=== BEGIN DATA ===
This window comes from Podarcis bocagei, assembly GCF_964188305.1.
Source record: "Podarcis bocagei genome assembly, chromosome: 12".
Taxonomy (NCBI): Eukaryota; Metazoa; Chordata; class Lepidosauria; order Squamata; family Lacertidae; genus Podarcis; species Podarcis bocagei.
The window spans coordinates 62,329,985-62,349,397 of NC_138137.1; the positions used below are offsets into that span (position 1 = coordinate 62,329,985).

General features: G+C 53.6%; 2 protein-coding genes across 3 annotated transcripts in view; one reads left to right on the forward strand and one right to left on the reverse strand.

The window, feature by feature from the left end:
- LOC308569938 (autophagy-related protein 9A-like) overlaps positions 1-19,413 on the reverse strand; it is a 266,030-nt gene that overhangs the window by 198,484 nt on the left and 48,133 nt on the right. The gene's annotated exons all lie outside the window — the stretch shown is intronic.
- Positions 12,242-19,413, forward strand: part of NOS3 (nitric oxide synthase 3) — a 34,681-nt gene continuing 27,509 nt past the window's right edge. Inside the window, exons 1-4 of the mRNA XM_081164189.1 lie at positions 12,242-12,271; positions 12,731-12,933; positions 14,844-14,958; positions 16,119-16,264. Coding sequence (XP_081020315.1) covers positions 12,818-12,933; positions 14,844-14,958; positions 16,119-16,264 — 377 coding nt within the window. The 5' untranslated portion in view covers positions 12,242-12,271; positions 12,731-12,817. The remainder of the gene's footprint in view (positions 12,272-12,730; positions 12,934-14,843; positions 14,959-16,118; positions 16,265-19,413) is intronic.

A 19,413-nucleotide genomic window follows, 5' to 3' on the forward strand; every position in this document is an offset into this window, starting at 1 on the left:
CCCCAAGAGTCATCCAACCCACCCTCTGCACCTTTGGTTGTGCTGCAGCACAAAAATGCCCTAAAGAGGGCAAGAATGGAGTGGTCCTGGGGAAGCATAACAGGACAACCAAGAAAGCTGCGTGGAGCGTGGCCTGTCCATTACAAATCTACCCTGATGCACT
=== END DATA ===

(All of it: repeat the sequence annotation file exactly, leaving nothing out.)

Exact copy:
This window comes from Podarcis bocagei, assembly GCF_964188305.1.
Source record: "Podarcis bocagei genome assembly, chromosome: 12".
Taxonomy (NCBI): Eukaryota; Metazoa; Chordata; class Lepidosauria; order Squamata; family Lacertidae; genus Podarcis; species Podarcis bocagei.
The window spans coordinates 62,329,985-62,349,397 of NC_138137.1; the positions used below are offsets into that span (position 1 = coordinate 62,329,985).

General features: G+C 53.6%; 2 protein-coding genes across 3 annotated transcripts in view; one reads left to right on the forward strand and one right to left on the reverse strand.

The window, feature by feature from the left end:
- LOC308569938 (autophagy-related protein 9A-like) overlaps positions 1-19,413 on the reverse strand; it is a 266,030-nt gene that overhangs the window by 198,484 nt on the left and 48,133 nt on the right. The gene's annotated exons all lie outside the window — the stretch shown is intronic.
- Positions 12,242-19,413, forward strand: part of NOS3 (nitric oxide synthase 3) — a 34,681-nt gene continuing 27,509 nt past the window's right edge. Inside the window, exons 1-4 of the mRNA XM_081164189.1 lie at positions 12,242-12,271; positions 12,731-12,933; positions 14,844-14,958; positions 16,119-16,264. Coding sequence (XP_081020315.1) covers positions 12,818-12,933; positions 14,844-14,958; positions 16,119-16,264 — 377 coding nt within the window. The 5' untranslated portion in view covers positions 12,242-12,271; positions 12,731-12,817. The remainder of the gene's footprint in view (positions 12,272-12,730; positions 12,934-14,843; positions 14,959-16,118; positions 16,265-19,413) is intronic.

A 19,413-nucleotide genomic window follows, 5' to 3' on the forward strand; every position in this document is an offset into this window, starting at 1 on the left:
CCCCAAGAGTCATCCAACCCACCCTCTGCACCTTTGGTTGTGCTGCAGCACAAAAATGCCCTAAAGAGGGCAAGAATGGAGTGGTCCTGGGGAAGCATAACAGGACAACCAAGAAAGCTGCGTGGAGCGTGGCCTGTCCATTACAAATCTACCCTGATGCACT